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Latest news – Cybersecurity focus for CLOs; Backing for electronic document processes; Workflow gains the 2021 goal

CLOs key players in cybersecurity planning

A new international survey reveals that within 71 per cent of organisations, the chief legal officer (CLO) plays a key role in leading cybersecurity strategies.

In its 2020 State of Cybersecurity Report, the Association of Corporate Counsel Foundation examines cybersecurity activities from an in-house perspective. It surveys 586 law departments across 36 countries and 20 industries.

Some of the report’s highlights include:

  • 40 per cent of companies’ report experiencing a data breach, with 21 per cent of all organisations surveyed calling on their CLO to deal with breaches;
  • wide implementation rates of cybersecurity strategies – from password and document retention to employee training – and greater participation of legal departments in these efforts;
  • 36 per cent of departments have upped their budget for cybersecurity; and
  • broad satisfaction (78 per cent) with the safety of third-party vendors who handle company data.

The survey also finds that damage to company reputation and brand remains the top concern arising from a data breach for organisations. However, liability to data subjects has become the second-greatest concern overall this year. Sixty-two per cent of organisations rated it among their top three concerns this year compared with just 20.3 per cent in 2018.

Another key finding is that 18 per cent of organisations have an in-house lawyer dedicated to cybersecurity, which is up from 12 per cent in 2018. In a majority of cases, this lawyer is responsible for cyber across the enterprise and is in an executive level position in 56 per cent of organisations.


Law Council supports electronic document processes

The Law Council of Australia has called on the government to improve the use of electronic processes in the execution of documents and says consideration should be given to consistency across the states and territories to avoid confusion.

Appearing before the Senate Select Committee on Financial Technology and Regulatory Technology, Law Council President Pauline Wright said that while the implementation of electronic document execution, introduced during the pandemic, should be applauded, it was important that the committee considered the medium and long-term supports needed, including the benefits of harmonising approaches across jurisdictions.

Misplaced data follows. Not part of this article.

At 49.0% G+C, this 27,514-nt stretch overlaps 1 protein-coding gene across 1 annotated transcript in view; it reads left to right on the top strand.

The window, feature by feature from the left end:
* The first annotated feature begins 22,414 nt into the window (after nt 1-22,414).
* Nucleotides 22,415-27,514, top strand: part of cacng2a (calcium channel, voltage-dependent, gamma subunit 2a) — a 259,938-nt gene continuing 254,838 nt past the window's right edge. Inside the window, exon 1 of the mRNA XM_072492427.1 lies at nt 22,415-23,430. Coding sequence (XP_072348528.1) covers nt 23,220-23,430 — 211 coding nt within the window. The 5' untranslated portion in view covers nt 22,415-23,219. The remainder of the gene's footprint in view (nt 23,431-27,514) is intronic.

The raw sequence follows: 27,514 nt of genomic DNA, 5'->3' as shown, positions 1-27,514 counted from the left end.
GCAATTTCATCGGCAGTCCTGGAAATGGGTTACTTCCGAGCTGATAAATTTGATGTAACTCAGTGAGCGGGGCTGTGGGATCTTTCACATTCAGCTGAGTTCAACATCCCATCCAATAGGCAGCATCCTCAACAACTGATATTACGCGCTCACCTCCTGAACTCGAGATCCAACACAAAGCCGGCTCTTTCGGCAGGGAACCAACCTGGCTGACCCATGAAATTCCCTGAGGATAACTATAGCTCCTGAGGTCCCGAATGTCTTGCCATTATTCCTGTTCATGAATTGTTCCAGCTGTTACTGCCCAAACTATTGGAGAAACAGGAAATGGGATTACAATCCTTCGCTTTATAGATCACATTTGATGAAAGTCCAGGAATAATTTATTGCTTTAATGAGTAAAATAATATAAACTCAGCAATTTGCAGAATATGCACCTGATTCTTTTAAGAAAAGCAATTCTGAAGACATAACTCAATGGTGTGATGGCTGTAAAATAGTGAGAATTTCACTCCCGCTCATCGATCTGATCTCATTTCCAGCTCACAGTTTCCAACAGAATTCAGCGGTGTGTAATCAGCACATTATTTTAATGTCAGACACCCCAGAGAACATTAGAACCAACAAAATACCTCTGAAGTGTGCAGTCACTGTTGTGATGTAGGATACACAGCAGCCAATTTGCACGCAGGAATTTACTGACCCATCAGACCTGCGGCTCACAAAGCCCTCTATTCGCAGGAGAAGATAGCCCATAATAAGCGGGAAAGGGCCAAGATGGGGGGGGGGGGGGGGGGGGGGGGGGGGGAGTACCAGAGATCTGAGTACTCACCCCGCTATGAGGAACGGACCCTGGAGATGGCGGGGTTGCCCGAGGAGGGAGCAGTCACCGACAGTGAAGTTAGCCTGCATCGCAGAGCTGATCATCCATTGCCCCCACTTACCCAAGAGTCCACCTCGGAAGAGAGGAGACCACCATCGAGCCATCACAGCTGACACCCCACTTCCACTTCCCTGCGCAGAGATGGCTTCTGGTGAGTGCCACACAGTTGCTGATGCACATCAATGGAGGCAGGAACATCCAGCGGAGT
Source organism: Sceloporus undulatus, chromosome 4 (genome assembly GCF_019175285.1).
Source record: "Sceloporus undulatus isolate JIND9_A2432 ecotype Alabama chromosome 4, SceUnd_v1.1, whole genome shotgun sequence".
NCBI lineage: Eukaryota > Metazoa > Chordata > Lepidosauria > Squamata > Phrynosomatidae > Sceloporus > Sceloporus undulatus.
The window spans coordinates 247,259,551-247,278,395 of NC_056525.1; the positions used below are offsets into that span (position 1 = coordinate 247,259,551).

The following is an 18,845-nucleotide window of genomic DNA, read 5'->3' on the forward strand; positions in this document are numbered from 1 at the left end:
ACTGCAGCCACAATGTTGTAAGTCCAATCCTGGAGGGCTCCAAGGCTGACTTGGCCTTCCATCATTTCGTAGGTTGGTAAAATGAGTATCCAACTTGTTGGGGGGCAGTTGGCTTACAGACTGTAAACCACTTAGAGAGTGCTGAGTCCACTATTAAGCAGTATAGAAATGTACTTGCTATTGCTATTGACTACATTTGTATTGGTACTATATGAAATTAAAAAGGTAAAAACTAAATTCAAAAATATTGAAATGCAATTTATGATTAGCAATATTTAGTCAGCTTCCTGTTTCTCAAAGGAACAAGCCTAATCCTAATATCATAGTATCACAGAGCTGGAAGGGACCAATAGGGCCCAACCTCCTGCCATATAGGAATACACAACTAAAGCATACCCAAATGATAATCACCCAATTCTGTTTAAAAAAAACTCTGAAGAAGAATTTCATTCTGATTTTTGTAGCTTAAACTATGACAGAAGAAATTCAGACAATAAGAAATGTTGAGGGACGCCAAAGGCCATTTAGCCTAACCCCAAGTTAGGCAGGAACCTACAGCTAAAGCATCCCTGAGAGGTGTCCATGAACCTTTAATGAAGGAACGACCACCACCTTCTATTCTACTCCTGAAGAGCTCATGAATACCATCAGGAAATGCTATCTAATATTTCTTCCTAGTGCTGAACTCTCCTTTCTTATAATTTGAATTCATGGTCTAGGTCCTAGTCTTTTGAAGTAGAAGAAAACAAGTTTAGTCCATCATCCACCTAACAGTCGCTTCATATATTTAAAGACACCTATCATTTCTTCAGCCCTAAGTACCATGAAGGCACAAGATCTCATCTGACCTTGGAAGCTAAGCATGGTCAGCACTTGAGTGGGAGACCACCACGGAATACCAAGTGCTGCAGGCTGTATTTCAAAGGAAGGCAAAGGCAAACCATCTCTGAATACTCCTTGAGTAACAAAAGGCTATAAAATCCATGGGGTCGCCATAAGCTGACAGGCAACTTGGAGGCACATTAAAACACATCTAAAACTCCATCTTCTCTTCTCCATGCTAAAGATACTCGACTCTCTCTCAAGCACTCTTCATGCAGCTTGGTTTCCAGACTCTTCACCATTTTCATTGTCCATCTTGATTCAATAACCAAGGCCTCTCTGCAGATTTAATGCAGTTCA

“There is no doubt that the COVID-19 pandemic has dramatically changed the economic and financial environment in Australia and has significantly affected the FinTech, RegTech and LegalTech sectors,” Wright said. “Improving the ability to undertake the witnessing and signing of crucial documents, as well as filing or registering documents with governmental and regulatory agencies electronically, should be (the) priority of any reform process.”

While the Law Council commends the initiatives regarding electronic document execution that have been introduced during the pandemic, the potential for inconsistency between jurisdictions has created uncertainty. “The Law Council asks that the committee consider the possibility of harmonising, where appropriate, processes for e-signature and similar activities nationally,” Wright said.

“We also suggest that the temporary provisions for the virtual running of company meetings, such as AGMs, under the Corporations Act, have clear benefits for the corporate sector and investors in times when the economy is under stress. In the Law Council’s view, these reforms should be maintained post COVID-response measures, with the necessary safeguards in place.”

Focus switches to better internal systems, workflows

Improving internal systems and workflows will be the priority in the 2021 financial year for mid-sized law firms, according to a new report.

The State of the Nation Outlook for Mid-Sized Australian Law Firms – 2020-21 indicates that 71 per cent of firms will pursue such a priority, while 61 per cent expect to increase business development and marketing efforts. Released by legal practice management systems provider PracticeEvolve, the report considers the impact that COVID-19 has had on law firms. The findings reveal that 90 per cent of respondents rate the transition to working remotely as either ‘good’ or ‘excellent’. However, issues have emerged, including how to better manage work and document flow, how legal services should be structured and delivered, and how best to re-evaluate the client experience.

Responses on productivity were mixed, with almost 47 per cent reporting no difference, over 24 per cent reporting increased productivity, and just 16.3 per cent reporting decreased productivity. The pandemic has had an impact on the types of work that firms are seeing in the market. Those surveyed reported an increase of 20 per cent in litigation, labour and employment law, as well as greater demand for wills and estate planning.

PracticeEvolve suggests that firms committed to building on the gains achieved in remote and flexible working conditions following COVID-19 will need to invest in sophisticated and intuitive technology and collaboration tools. They will also have to up the ante on training and development and imbed a new mindset that working remotely or flexibly will positively impact profitability and morale.